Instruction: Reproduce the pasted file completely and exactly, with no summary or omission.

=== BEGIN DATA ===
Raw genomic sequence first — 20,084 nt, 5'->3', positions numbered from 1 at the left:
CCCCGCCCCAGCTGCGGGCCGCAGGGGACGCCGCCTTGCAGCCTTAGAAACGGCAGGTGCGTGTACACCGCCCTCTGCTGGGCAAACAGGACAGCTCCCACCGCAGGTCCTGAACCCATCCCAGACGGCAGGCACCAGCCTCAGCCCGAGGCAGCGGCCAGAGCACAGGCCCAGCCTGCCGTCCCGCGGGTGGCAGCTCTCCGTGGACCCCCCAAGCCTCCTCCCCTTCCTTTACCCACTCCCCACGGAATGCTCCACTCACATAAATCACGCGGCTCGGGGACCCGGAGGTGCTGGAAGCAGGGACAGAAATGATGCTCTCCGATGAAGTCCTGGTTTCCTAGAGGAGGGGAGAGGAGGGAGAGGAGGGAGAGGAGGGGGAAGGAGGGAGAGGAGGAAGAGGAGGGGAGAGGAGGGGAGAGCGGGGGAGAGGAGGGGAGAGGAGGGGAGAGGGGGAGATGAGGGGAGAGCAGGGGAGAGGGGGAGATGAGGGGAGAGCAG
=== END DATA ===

Raw genomic sequence first — 20,084 nt, 5'->3', positions numbered from 1 at the left:
CCCCGCCCCAGCTGCGGGCCGCAGGGGACGCCGCCTTGCAGCCTTAGAAACGGCAGGTGCGTGTACACCGCCCTCTGCTGGGCAAACAGGACAGCTCCCACCGCAGGTCCTGAACCCATCCCAGACGGCAGGCACCAGCCTCAGCCCGAGGCAGCGGCCAGAGCACAGGCCCAGCCTGCCGTCCCGCGGGTGGCAGCTCTCCGTGGACCCCCCAAGCCTCCTCCCCTTCCTTTACCCACTCCCCACGGAATGCTCCACTCACATAAATCACGCGGCTCGGGGACCCGGAGGTGCTGGAAGCAGGGACAGAAATGATGCTCTCCGATGAAGTCCTGGTTTCCTAGAGGAGGGGAGAGGAGGGAGAGGAGGGAGAGGAGGGGGAAGGAGGGAGAGGAGGAAGAGGAGGGGAGAGGAGGGGAGAGCGGGGGAGAGGAGGGGAGAGGAGGGGAGAGGGGGAGATGAGGGGAGAGCAGGGGAGAGGGGGAGATGAGGGGAGAGCAG